TheBig Band Era, that immensely important decade in American musical history, died shortly after World War II, but big bands did not, though they were no longer the back-bond of popular music. Many of the period's heavyweights - Duke Ellington, Count Basie, Woody Herman, Stan Kenton - continued to work and produce new music.
Postwar jazz, however, was characterized by small combos, and it became difficult for musicians to get big band experience. Hence the emergence of "rehearsal bands," which enables instrumentalists to participate in large jazz ensembles and composer-arrangers to have their [WORD ILLEGIBLE]played. There now are hundreds of these bands - of varying quality - throughout the country, not to mention thousands of high school and college "stage bands."
In a few cases, rehearsal bands composed of top professionals have blossomed into performing and recording units. The best-known of these is The Thad Jones-Mel Lewis orchestra, founded in 1965. The co-leaders, ex-sidemen of Basie and Kenton respectively, assembled the cream of New York's jazz community, many of them busy studio musicians. Word-of-mouth enabled them to obtain a regular Monday night stint at the Village Vanguard, a Greenwich Village jazz club. Sparked by brilliant compositions (mostly by Jones) and in novative ensemble playing, the Jones-Lewis band grew in importance, obtaining recording contracts and making appearances throughout the United State, Europe, Japan and the Soviet Union.
The latest Jones-Lewis album, "Live in Munich" (Horizon SP-724), was recorded during a 1976 European tour. Though three of the five selections have been recorded previously, the sidemen on this album are almost all different from those on the original recorded versions, providing some interesting comparisons.
"Live in Munich," while not the group's finest album, generally meets the high standards expected from Jones-Lewis. Solo highlights include a furious minor-key blues excursion from pianist Harold Danko on "Mach II"; thinking-man's funk from the late tenor saxophonist Gregory Herbert on "Morning Reverend"; cornetist-arranger Jones' feature on Ellington's "Come Sunday"; and soprano-saxophonist Jerry Dodgion's sly blues on "Central Park North." The rhythm section - Danko, bassist Bob Bowman, and drummer Lewis - is precise and full of fire.
The Los Angeles counterpart of Jones Lewis is the Toshiko Akiyoshi-Lew Tabackin big band. The Japanese-born Ayiyoshi has lived in America since the mid-'50s, end until she and her saxophonist-flutist husband put together an orchestra five years ago, she was known mainly as a minor league be-bop pianist. With her ensemble, she has displayed considerable promise as a composer.
TA-LT's fifth album, "Insights" (RCA AFL1-2678), displays both the strengths and weakness of their approach. The strengths are impeccable ensemble execution, excellent soloists (including Tabackin, alto saxophonist Dick Spencer, trombonist Bill Reichenback, and trumpeter Bobby Shew), some gorgeous wood wind scoring, and unique integration of tradition Japanese music and jazz. The major deficiency is Akiyoshi's limited ability when she turns to more conventional big band jazz. "Studio J" and "Transcience," for example, are bland pieces that could have been hacked out by far less talented arrangers.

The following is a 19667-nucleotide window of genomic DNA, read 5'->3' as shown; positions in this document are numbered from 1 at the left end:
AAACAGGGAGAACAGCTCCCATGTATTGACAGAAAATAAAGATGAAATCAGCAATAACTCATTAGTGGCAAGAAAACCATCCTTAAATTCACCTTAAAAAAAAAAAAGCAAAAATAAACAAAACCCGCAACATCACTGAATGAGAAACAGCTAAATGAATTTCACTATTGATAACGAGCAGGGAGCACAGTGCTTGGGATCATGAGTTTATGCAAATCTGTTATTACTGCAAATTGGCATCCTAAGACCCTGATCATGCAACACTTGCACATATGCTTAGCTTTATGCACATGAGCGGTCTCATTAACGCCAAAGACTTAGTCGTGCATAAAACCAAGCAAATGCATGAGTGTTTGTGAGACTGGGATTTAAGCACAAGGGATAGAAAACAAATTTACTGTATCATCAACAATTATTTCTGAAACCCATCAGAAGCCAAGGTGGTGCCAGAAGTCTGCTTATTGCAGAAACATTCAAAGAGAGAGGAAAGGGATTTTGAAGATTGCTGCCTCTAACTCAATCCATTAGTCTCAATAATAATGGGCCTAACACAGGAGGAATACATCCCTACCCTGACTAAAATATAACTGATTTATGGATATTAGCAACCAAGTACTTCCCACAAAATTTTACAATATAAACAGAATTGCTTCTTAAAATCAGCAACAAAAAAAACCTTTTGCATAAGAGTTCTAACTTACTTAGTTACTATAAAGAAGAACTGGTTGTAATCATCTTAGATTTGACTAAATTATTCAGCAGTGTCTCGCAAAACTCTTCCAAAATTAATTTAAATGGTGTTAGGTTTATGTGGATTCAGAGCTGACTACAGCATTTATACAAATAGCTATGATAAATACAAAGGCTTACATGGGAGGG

The most ambitious effort is "Minamata," a suite dedicated to a Japanese fishing village affliicted by mercury poisoning. There is some haunting writing in the opening section, but the band soon segues into a boppish "blowing session," mostly on the chords of Harold Arlen's "Get Happy." This is overlong segment badly damages the work's unity and emotional impact, despite an effective ending using Japanese vocalists.
All told, this is a fine orchestra, but Akiyoshi, like the late, gifted Gary McFarland, probably would be more at home writing for strings and wood-winds.
In Las Vegas circa 1967, Hungarian-born vibraphonist Tommy Vig led a big band that rehearsed in the wee hours of the morning after its members had finished playing for casino shows. The Vig orchestra's recordings recently were reissued on "Encounter With Time" (Discovery DS-780), part of which originally was released on an obscure Vig LP called "The Sound of the Seventies."
Vig, who wrote all the arrangements, favored the tradition of such bands as Kenton's and Gerald Wilson's; bold and brassy, sometimes oppressively so. Some of Vig's work could be used with little alteration at background music for a TV police series; not surprisingly, he later moved to Los Angeles to work with the likes of Henry Mancini.
Little of the music on this album is artistically earthshaking, but all of it is well-crafted and performed with flair. The brass playing, expectedly, is particularly impressive. And Vig occasionally displays an impish sense of humor that recalls the orchestral efforts of English jazzman John Dankworth.